By Finbarr Flynn
The worst losses in credit markets since the global financial crisis are likely over for now, as companies that loaded up on cash grow adept at navigating faster inflation and investors who yanked money from fixed income return.
That’s the view of some of the more optimistic investors, who have taken heart from a recent rally. Bloomberg’s multi-currency corporate bond index recorded its best performance in more than 16 months last week. Still, it lost 7.1% in the first quarter, the biggest slump since 2008.
JPMorgan Chase & Co. analysts argue the rotation away from bonds into equities is likely to let up, with less selling in the second quarter. Elisa Belgacem of Generali Investments remains overweight on credit, and Deutsche Bank AG sees investment-grade spreads declining over 12 months.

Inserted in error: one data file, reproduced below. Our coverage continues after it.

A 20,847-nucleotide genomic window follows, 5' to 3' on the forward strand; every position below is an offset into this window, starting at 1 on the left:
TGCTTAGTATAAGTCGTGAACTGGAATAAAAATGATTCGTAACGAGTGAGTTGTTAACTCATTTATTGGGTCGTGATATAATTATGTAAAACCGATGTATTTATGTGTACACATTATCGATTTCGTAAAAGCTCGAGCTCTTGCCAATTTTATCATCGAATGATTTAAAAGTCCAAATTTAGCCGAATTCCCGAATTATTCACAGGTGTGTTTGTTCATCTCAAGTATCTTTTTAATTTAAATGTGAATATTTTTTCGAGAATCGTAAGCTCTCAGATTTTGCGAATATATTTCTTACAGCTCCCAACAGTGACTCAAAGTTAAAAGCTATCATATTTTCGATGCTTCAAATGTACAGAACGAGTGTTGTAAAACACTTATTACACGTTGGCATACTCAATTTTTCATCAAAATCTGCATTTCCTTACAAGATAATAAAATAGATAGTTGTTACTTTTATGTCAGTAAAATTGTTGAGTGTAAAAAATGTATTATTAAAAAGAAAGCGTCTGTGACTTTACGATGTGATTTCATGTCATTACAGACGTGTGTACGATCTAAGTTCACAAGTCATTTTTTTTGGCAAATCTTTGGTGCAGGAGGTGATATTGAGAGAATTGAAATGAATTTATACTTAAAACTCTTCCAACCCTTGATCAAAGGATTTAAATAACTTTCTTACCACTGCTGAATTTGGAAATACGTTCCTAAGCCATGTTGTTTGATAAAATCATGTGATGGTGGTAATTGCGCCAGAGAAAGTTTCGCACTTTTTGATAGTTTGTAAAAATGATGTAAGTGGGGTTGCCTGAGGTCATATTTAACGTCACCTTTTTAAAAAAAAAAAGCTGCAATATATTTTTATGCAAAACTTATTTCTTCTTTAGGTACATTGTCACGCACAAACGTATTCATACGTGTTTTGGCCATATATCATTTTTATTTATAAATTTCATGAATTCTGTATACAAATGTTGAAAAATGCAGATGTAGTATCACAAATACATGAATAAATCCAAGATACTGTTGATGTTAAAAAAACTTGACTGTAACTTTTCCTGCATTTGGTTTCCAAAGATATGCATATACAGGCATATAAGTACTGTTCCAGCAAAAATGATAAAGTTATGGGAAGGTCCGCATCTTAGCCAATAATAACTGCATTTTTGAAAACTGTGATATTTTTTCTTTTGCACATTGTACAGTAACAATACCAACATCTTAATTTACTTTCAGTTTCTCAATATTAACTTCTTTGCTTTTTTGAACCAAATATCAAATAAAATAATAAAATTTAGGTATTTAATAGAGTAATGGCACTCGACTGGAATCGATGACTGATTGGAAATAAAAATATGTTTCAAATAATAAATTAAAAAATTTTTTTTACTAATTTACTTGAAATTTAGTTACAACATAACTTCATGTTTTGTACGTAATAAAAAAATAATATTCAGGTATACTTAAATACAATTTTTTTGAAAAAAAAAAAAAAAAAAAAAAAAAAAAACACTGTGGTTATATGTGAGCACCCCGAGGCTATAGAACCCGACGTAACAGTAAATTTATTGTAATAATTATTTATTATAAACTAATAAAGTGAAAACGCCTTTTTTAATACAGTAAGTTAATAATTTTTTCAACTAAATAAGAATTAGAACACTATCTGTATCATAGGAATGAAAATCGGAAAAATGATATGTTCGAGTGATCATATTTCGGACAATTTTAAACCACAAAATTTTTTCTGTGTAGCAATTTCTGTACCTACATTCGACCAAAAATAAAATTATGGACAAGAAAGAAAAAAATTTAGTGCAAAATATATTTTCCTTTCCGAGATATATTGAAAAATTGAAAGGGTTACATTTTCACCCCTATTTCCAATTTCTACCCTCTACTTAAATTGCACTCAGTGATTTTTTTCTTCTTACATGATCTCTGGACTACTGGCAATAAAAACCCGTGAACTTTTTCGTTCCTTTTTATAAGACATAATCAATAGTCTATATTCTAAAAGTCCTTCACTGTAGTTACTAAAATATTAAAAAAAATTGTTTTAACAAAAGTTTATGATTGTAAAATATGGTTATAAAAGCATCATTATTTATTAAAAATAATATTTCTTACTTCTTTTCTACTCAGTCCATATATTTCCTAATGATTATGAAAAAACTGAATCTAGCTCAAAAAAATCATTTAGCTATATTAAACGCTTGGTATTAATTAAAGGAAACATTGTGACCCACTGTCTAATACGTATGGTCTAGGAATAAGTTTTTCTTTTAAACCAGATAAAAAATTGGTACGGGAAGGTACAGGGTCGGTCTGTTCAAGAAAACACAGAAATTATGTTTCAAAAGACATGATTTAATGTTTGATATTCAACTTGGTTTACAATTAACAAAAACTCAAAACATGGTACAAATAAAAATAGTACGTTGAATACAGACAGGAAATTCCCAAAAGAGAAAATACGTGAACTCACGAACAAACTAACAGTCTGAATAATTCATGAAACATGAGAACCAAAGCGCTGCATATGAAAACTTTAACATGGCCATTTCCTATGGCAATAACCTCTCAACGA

“Credit looks in a reasonable state to weather this particular storm. With strong balance sheet cash positions and record-low default rates the case appears to remain fundamentally positive” for credit in developed markets, Christian Nolting, global chief investment officer for Deutsche’s private bank, wrote. “Bouts of technical selling pressure are to be expected, though, whenever risk sentiment sours due to the conflict situation or other factors like inflation spikes” and central bank action.
The war in Ukraine is expected to shave more than 1 percentage point off global growth this year and drive up inflation by a further 2.5 percentage points from already-high levels. Federal Reserve projections point to rate hikes through each of the remaining meetings in 2022.
Further complicating the picture for the bond market: The Fed plans to begin reducing its $8.9 trillion balance sheet sometime in the coming months.